21,000 Gallons Of Oil Spills Into Ocean Near Santa Barbara Beaches

The massive spill along the Californian coast poses a threat to the wildlife.

Oil Leaked Into Ocean

An estimated 21,000 gallons of oil leaked into the ocean near Santa Barbara County, creating a four-mile slick in the water along the Central California coast and covering a popular public beach with a thick layer of black tar.

The spill reportedly began after an onshore pipeline ruptured, spewing gallons of crude oil into Pacific Ocean. The leakage continued for several hours before the authorities were able to shut off the 24-inch pipeline that runs parallel to U.S. 101 Freeway.

No injuries have been reported.

Oil spill in Santa Barbara County

The cause of the spill, which began around mid-day Tuesday, is still unknown, according to the authorities.

Santa Barbara County health officials have shut down the central site of the spill, the Refugio State Beach. However, many had already abandoned the site due to the crude oil’s harmful fumes, which signaled firefighters to the spill earlier in the day.

The area fisheries have also been evacuated.

California Pipeline Ruptures

"They found about a half-mile slick of dark, black crude oil in the ocean," fire Capt. Dave Zaniboni said.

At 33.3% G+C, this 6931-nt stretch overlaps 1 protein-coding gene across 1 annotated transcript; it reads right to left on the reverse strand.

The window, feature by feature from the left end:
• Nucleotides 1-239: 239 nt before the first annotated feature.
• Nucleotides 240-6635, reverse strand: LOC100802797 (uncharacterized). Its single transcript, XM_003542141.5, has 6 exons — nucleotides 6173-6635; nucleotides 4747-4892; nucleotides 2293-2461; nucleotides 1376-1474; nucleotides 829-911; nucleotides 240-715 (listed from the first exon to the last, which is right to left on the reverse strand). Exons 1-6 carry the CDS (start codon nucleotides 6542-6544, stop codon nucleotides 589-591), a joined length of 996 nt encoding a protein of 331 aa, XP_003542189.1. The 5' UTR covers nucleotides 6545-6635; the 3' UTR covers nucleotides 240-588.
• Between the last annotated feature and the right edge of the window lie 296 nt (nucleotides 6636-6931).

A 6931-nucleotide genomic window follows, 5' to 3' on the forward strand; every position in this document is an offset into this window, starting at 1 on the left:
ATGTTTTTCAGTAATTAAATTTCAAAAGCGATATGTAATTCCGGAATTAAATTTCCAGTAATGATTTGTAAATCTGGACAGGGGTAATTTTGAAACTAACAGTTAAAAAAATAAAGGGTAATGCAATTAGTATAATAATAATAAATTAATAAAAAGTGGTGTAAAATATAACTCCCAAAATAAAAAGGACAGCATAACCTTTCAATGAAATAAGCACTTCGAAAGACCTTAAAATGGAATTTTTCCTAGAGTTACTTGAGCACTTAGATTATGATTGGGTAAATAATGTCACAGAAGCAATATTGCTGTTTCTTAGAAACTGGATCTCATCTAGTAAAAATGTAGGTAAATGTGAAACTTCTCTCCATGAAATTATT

Houston-based Plains All American Pipeline, the company that operated the ruptured pipe, said the culvert carrying the oil to the ocean has been blocked to prevent more leakage.

“Plains deeply regrets this release has occurred and is making every effort to limit its environmental impact,” the company said in a statement.

California oil pipeline leaks into ocean

While the Coast Guard, Department of Fish and Wildlife, county emergency officials and the state parks officials are assisting on the clean-up, this massive spill is extremely dangerous for the wildlife.

“It is horrible," exclaimed Brett Connors, a Santa Monica native who said he spotted sea lions swimming in the oil slick. "You want to jump in there and save them.”

21000 Gallons of Oil Leak Into Ocean Off California

Boats from the nonprofit collective Clean Seas are also helping out, but there is no indication of how long the cleanup might take.

“We haven't seen any reports of impacts on wildlife but it is in the water so it is impacting the environment,” said Richard Abrams, the emergency manager for Santa Barbara County.

Cause of oil spill probed as cleanup of Calif. coast continues

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